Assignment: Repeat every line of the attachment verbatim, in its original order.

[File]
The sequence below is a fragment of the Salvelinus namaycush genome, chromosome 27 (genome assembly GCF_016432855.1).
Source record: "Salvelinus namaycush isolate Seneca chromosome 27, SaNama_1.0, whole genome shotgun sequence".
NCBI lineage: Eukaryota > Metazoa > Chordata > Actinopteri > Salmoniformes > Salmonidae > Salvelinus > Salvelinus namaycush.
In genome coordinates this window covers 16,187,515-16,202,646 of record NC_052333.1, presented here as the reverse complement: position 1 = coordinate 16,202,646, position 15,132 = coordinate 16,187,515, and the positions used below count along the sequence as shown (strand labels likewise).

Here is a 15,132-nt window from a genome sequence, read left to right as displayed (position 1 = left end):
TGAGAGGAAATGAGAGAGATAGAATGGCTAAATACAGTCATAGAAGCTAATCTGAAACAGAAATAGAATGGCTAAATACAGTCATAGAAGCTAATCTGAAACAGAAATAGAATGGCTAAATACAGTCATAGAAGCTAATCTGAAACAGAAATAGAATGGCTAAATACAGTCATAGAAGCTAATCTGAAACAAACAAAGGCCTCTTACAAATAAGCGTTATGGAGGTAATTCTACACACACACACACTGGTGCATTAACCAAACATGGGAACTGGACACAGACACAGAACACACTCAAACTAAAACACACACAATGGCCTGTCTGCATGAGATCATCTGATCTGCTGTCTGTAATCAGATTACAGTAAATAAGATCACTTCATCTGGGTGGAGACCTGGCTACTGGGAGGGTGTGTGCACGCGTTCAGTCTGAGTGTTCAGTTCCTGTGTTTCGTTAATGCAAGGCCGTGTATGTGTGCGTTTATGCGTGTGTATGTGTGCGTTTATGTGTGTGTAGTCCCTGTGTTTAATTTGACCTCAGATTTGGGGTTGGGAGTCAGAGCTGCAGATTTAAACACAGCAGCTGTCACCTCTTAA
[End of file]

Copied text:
The sequence below is a fragment of the Salvelinus namaycush genome, chromosome 27 (genome assembly GCF_016432855.1).
Source record: "Salvelinus namaycush isolate Seneca chromosome 27, SaNama_1.0, whole genome shotgun sequence".
NCBI lineage: Eukaryota > Metazoa > Chordata > Actinopteri > Salmoniformes > Salmonidae > Salvelinus > Salvelinus namaycush.
In genome coordinates this window covers 16,187,515-16,202,646 of record NC_052333.1, presented here as the reverse complement: position 1 = coordinate 16,202,646, position 15,132 = coordinate 16,187,515, and the positions used below count along the sequence as shown (strand labels likewise).

Here is a 15,132-nt window from a genome sequence, read left to right as displayed (position 1 = left end):
TGAGAGGAAATGAGAGAGATAGAATGGCTAAATACAGTCATAGAAGCTAATCTGAAACAGAAATAGAATGGCTAAATACAGTCATAGAAGCTAATCTGAAACAGAAATAGAATGGCTAAATACAGTCATAGAAGCTAATCTGAAACAGAAATAGAATGGCTAAATACAGTCATAGAAGCTAATCTGAAACAAACAAAGGCCTCTTACAAATAAGCGTTATGGAGGTAATTCTACACACACACACACTGGTGCATTAACCAAACATGGGAACTGGACACAGACACAGAACACACTCAAACTAAAACACACACAATGGCCTGTCTGCATGAGATCATCTGATCTGCTGTCTGTAATCAGATTACAGTAAATAAGATCACTTCATCTGGGTGGAGACCTGGCTACTGGGAGGGTGTGTGCACGCGTTCAGTCTGAGTGTTCAGTTCCTGTGTTTCGTTAATGCAAGGCCGTGTATGTGTGCGTTTATGCGTGTGTATGTGTGCGTTTATGTGTGTGTAGTCCCTGTGTTTAATTTGACCTCAGATTTGGGGTTGGGAGTCAGAGCTGCAGATTTAAACACAGCAGCTGTCACCTCTTAA